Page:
Review: The Sea Dreams it is the Sky by John Hornor Jacobs

“Hell must be full of poor academics.”

The Sea Dreams it is the Sky by John Hornor Jacobs is a compact novella which packs a huge punch. It is by turns dark and gorgeous, sultry and sickening. The story starts off brooding in southern Spain, but gradually accelerates to a thrilling dash across the Andes until we smash into the pitch-black Pacific. Jacobs does a great job of evoking the richness of Malaga and the bleakness of the South American mountains.

It’s a smart book, and literary in the sense that it is about literature. The two main characters are poets, and the plot is fuelled by their creativity as well as their academic research (and later knife-wielding motorcycle skills). I really loved the looking-up-old-texts part of their diabolical studies, exploring the nitty-gritty of translation and literary criticism. That’s not to say the action isn’t thrilling and horrifying! The Sea Dreams it is the Sky is what would happen if Umberto Eco wrote cosmic horror.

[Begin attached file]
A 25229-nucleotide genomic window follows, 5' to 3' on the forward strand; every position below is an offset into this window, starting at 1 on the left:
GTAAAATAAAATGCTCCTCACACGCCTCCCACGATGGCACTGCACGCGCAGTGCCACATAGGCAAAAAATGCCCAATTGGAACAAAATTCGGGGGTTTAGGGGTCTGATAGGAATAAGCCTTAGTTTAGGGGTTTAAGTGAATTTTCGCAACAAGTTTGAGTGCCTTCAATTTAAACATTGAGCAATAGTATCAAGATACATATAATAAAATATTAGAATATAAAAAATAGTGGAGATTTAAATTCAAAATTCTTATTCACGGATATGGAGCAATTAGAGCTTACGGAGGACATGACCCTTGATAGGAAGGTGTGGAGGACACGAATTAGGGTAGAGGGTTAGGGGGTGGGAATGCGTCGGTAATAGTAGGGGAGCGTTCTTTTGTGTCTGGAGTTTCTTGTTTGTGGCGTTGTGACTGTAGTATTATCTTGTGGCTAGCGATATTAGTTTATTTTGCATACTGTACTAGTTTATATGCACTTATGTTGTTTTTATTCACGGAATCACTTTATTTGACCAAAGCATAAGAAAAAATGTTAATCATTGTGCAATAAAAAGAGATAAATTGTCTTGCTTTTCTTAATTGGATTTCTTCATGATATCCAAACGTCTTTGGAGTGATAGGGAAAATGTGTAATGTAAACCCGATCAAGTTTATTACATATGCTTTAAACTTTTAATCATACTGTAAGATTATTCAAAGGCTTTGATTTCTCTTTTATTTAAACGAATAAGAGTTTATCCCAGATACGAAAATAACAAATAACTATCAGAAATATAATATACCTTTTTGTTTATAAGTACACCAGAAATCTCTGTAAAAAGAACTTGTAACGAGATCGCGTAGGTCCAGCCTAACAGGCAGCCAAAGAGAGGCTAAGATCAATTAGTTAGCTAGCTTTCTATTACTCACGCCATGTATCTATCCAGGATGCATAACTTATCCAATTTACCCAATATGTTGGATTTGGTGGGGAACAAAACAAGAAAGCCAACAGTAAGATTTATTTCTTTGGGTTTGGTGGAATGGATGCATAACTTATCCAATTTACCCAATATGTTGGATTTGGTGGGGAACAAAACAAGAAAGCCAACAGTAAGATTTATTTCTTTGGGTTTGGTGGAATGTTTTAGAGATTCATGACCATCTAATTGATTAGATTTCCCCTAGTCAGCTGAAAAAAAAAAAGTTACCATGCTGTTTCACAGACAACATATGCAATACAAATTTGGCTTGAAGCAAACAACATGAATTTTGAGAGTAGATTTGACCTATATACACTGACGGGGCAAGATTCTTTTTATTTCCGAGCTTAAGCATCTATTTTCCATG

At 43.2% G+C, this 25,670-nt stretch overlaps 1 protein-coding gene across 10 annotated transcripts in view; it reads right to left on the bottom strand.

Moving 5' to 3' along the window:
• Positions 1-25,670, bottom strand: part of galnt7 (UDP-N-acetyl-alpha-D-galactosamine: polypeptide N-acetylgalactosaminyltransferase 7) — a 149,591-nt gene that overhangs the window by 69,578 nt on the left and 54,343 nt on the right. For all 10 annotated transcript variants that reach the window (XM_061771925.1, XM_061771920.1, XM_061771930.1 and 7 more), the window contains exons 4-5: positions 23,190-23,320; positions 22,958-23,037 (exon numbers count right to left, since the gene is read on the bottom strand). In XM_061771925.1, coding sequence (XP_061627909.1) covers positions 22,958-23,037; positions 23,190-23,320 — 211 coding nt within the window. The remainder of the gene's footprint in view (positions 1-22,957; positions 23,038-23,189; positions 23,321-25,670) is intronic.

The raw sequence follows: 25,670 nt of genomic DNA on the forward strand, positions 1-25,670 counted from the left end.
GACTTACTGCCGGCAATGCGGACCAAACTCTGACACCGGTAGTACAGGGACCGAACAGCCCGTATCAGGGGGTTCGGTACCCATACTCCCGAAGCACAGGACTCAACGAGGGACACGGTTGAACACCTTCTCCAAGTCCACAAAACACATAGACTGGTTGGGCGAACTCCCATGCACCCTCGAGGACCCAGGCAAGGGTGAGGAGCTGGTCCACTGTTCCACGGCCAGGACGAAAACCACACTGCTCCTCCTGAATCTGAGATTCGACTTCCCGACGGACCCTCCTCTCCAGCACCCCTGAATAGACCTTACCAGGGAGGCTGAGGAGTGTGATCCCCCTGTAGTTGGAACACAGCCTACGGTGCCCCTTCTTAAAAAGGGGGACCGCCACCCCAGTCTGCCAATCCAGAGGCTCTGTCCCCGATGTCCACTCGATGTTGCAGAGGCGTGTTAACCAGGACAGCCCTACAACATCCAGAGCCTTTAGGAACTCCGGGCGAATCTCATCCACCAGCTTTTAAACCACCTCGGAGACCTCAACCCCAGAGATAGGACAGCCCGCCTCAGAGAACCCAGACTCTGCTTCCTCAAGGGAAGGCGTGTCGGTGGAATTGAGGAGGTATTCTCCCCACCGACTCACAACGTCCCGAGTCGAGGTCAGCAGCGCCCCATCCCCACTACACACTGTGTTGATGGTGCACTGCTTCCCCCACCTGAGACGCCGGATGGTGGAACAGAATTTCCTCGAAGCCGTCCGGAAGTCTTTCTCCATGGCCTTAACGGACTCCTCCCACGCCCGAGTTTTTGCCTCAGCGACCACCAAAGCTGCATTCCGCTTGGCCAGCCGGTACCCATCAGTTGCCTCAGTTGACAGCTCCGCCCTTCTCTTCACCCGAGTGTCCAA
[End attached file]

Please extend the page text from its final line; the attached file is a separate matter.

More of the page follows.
An unexpected bonus came from Jacobs’ frank look at the toxicity of the 20th century male artist. He manages to examine the lone male genius trope from both within and without, critiquing where necessary whilst also celebrating his charms. The female protagonist felt fresh and relatable and she brought an important modern critical perspective to a problematic genre.

All in all I loved reading this book. I feel like I’ve found a new home in cosmic horror with John Hornor Jacobs.

*I received a pdf in return for an honest review*

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